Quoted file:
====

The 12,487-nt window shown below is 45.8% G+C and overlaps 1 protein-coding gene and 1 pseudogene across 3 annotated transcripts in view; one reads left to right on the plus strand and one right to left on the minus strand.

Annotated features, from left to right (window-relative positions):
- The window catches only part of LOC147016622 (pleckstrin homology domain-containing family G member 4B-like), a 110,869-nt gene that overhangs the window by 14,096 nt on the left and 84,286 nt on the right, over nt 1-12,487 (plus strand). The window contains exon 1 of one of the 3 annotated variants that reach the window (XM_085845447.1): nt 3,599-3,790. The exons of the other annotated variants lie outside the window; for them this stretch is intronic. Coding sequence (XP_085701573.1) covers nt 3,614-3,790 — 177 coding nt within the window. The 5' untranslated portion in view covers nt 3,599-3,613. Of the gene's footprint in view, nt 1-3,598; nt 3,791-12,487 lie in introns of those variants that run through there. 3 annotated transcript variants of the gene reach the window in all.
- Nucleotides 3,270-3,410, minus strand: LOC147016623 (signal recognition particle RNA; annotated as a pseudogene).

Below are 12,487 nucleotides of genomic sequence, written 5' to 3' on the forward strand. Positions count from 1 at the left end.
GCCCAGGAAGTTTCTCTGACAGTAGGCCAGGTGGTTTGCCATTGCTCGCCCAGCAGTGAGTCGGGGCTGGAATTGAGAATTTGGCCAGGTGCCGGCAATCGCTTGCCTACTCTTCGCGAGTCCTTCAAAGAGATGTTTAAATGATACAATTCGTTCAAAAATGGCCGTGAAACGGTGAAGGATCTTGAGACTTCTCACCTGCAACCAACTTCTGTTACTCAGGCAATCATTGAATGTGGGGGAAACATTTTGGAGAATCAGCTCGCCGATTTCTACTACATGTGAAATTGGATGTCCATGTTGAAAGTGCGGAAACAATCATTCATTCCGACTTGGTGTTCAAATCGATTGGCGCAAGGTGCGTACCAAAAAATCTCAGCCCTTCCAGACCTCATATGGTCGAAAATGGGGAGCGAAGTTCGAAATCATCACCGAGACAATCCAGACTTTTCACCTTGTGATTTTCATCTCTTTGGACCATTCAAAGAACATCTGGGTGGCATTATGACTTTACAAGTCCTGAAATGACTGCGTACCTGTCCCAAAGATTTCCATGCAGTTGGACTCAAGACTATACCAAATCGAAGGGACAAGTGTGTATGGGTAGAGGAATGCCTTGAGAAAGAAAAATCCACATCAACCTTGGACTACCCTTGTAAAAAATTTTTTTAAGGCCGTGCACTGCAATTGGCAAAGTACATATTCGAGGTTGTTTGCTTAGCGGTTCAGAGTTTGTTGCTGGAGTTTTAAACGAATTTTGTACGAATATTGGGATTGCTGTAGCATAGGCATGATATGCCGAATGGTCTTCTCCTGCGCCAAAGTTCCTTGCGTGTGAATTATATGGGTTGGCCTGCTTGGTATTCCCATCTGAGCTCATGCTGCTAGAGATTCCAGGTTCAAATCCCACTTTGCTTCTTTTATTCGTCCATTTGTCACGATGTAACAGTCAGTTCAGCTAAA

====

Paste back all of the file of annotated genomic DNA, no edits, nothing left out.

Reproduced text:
The 12,487-nt window shown below is 45.8% G+C and overlaps 1 protein-coding gene and 1 pseudogene across 3 annotated transcripts in view; one reads left to right on the plus strand and one right to left on the minus strand.

Annotated features, from left to right (window-relative positions):
- The window catches only part of LOC147016622 (pleckstrin homology domain-containing family G member 4B-like), a 110,869-nt gene that overhangs the window by 14,096 nt on the left and 84,286 nt on the right, over nt 1-12,487 (plus strand). The window contains exon 1 of one of the 3 annotated variants that reach the window (XM_085845447.1): nt 3,599-3,790. The exons of the other annotated variants lie outside the window; for them this stretch is intronic. Coding sequence (XP_085701573.1) covers nt 3,614-3,790 — 177 coding nt within the window. The 5' untranslated portion in view covers nt 3,599-3,613. Of the gene's footprint in view, nt 1-3,598; nt 3,791-12,487 lie in introns of those variants that run through there. 3 annotated transcript variants of the gene reach the window in all.
- Nucleotides 3,270-3,410, minus strand: LOC147016623 (signal recognition particle RNA; annotated as a pseudogene).

Below are 12,487 nucleotides of genomic sequence, written 5' to 3' on the forward strand. Positions count from 1 at the left end.
GCCCAGGAAGTTTCTCTGACAGTAGGCCAGGTGGTTTGCCATTGCTCGCCCAGCAGTGAGTCGGGGCTGGAATTGAGAATTTGGCCAGGTGCCGGCAATCGCTTGCCTACTCTTCGCGAGTCCTTCAAAGAGATGTTTAAATGATACAATTCGTTCAAAAATGGCCGTGAAACGGTGAAGGATCTTGAGACTTCTCACCTGCAACCAACTTCTGTTACTCAGGCAATCATTGAATGTGGGGGAAACATTTTGGAGAATCAGCTCGCCGATTTCTACTACATGTGAAATTGGATGTCCATGTTGAAAGTGCGGAAACAATCATTCATTCCGACTTGGTGTTCAAATCGATTGGCGCAAGGTGCGTACCAAAAAATCTCAGCCCTTCCAGACCTCATATGGTCGAAAATGGGGAGCGAAGTTCGAAATCATCACCGAGACAATCCAGACTTTTCACCTTGTGATTTTCATCTCTTTGGACCATTCAAAGAACATCTGGGTGGCATTATGACTTTACAAGTCCTGAAATGACTGCGTACCTGTCCCAAAGATTTCCATGCAGTTGGACTCAAGACTATACCAAATCGAAGGGACAAGTGTGTATGGGTAGAGGAATGCCTTGAGAAAGAAAAATCCACATCAACCTTGGACTACCCTTGTAAAAAATTTTTTTAAGGCCGTGCACTGCAATTGGCAAAGTACATATTCGAGGTTGTTTGCTTAGCGGTTCAGAGTTTGTTGCTGGAGTTTTAAACGAATTTTGTACGAATATTGGGATTGCTGTAGCATAGGCATGATATGCCGAATGGTCTTCTCCTGCGCCAAAGTTCCTTGCGTGTGAATTATATGGGTTGGCCTGCTTGGTATTCCCATCTGAGCTCATGCTGCTAGAGATTCCAGGTTCAAATCCCACTTTGCTTCTTTTATTCGTCCATTTGTCACGATGTAACAGTCAGTTCAGCTAAA